This hasn’t stopped speculation as to whether there were children and, more to the point, where are they?

What happened to them.

I very much doubt, however, if anyone found the evidence I have offered in my book.

This was the time of the historic First Fleets to Australia of mostly convicts sent to start a new colony in the antipodes.

Read the full story in my book ‘Man Steps Off Planet’ (click here).

What a perfect opportunity to disappear an unwanted child and an embarrassment to the Prince of Wales.

I have considered, for example, the fortunate timing of a child with the migration to the end of the earth on one of the First Fleets.

On the same morning that the first ships of the First Fleet sailed for Botany Bay (Australia) on 13 May 1787 carrying 737 convicts, the Prince of Wales was discussing his debts with the Prime Minister, William Pitt.

It’s interesting to note that the Second Fleet two-and-a-half years later carried 22 children and one free person.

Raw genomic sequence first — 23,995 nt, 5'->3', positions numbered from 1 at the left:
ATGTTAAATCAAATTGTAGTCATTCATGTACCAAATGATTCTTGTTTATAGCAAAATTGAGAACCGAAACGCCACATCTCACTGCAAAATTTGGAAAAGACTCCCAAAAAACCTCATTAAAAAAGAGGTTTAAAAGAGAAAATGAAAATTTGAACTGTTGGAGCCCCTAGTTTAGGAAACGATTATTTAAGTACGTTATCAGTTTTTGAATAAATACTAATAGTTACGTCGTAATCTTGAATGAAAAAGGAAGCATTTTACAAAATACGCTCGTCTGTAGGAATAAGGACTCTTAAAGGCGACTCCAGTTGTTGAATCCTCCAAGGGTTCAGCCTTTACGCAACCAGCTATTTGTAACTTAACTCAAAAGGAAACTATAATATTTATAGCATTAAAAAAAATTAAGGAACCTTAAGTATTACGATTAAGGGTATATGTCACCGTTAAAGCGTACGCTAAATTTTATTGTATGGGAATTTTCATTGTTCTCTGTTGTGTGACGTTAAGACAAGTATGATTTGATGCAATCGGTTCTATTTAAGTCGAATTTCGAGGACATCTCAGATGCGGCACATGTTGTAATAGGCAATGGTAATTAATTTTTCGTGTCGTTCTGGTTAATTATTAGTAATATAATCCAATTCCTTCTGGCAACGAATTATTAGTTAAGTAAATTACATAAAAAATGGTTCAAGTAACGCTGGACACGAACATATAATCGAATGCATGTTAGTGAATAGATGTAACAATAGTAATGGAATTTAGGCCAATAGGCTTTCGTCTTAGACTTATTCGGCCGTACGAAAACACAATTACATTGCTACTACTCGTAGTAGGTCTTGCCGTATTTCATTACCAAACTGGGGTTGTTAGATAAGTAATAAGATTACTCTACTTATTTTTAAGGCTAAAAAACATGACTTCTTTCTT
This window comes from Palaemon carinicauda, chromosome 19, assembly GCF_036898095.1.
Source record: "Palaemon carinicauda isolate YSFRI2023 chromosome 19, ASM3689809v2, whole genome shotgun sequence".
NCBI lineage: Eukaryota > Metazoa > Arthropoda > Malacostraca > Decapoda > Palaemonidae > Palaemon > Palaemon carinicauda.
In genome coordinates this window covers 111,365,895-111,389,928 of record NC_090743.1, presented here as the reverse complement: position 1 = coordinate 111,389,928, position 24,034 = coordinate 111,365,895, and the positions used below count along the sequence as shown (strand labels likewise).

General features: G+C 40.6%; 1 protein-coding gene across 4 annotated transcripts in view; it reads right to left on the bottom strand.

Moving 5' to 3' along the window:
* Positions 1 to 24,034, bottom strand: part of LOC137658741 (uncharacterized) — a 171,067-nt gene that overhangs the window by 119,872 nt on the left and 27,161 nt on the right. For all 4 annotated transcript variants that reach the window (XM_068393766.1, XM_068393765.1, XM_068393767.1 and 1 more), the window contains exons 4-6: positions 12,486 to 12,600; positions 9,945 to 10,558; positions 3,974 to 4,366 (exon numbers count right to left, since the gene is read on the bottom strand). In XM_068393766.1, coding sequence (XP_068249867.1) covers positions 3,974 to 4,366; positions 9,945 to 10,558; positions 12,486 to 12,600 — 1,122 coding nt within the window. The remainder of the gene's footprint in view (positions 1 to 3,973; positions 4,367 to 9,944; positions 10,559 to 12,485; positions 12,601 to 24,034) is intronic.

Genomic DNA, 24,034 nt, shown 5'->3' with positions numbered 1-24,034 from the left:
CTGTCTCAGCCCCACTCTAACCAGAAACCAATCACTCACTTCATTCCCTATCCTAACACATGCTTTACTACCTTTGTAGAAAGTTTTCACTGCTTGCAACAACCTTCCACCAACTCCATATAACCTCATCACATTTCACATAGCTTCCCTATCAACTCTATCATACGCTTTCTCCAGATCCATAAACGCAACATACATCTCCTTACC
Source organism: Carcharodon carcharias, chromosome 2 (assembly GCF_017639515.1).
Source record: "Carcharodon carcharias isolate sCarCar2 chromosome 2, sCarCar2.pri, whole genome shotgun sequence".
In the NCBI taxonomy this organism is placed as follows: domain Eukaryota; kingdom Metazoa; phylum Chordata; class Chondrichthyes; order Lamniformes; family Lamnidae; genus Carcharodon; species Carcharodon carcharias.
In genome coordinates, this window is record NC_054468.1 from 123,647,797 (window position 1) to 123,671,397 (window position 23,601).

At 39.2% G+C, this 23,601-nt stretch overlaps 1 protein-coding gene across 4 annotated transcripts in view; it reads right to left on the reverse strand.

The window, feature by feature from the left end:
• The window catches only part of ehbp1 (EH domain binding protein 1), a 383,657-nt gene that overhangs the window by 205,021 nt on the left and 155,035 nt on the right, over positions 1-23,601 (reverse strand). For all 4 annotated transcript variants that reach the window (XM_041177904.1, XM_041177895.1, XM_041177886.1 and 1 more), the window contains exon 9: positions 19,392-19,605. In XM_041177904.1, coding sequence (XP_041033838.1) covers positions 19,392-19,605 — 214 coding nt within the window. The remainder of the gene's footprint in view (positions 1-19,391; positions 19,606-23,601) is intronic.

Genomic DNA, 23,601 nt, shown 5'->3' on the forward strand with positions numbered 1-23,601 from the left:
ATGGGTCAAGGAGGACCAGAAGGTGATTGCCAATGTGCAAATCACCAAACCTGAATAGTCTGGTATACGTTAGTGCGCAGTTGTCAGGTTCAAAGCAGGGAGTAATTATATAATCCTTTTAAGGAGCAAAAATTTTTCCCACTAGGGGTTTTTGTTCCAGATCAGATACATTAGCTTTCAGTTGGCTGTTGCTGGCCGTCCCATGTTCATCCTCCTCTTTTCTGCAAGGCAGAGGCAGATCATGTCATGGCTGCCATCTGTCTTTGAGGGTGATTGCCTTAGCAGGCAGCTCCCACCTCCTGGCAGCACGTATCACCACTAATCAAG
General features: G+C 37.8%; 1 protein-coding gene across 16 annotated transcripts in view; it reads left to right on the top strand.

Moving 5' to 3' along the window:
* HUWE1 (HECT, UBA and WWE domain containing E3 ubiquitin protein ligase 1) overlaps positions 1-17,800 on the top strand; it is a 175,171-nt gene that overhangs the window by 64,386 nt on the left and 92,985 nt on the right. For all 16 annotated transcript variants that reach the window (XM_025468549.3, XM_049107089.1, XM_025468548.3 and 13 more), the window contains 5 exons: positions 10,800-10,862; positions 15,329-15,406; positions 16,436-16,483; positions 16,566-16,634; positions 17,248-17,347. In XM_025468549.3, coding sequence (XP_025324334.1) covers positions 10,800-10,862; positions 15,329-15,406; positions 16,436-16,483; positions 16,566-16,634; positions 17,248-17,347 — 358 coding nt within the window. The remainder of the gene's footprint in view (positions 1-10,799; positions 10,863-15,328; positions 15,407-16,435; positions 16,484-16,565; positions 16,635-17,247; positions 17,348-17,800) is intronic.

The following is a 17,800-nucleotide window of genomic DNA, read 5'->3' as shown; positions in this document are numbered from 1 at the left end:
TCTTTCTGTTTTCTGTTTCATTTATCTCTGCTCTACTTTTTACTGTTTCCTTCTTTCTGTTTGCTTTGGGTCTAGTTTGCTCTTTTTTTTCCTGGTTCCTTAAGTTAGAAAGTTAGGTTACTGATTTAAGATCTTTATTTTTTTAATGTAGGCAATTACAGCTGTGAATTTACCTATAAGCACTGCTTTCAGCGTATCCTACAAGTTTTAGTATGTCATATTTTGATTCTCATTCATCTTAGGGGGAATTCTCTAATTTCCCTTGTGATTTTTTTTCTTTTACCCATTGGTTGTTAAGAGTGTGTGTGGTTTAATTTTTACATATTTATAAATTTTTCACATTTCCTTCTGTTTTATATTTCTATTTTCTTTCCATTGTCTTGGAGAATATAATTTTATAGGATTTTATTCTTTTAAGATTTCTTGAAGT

It’s impossible to identify who the children were.

This can be found in the chapter ‘The Mystery of the Mary Ann’.

But then we also have three secret messages which point to an interesting man, an unsung hero from that time, with many clues to his identity as a possible child of this Royal couple.

His name is Lieutenant James Simmons.

For a time of great significance to us he was Acting Commander of the brig ‘Lady Nelson‘.

Read the chapters ‘The Lady Nelson’, ‘The Lieutenant Without a Past’, and ‘The Sailor King’.

With this ship he sailed the waters around south-eastern Australia founding Hobart and Launceston in Van Diemen’s Land (Tasmania).

He developed a close friendship with the colony’s first Chaplain, the Reverend Robert Knopwood.

He fostered friendly relations between the Governor of New South Wales and New Zealand when others before him provoked disaster.

All is revealed in ‘Chief Ti-Pahi & The Maori Episode’.

It’s an interesting read.

One reviewer called it “fun and entertaining”.

I hope you will too.

To order your copy click here.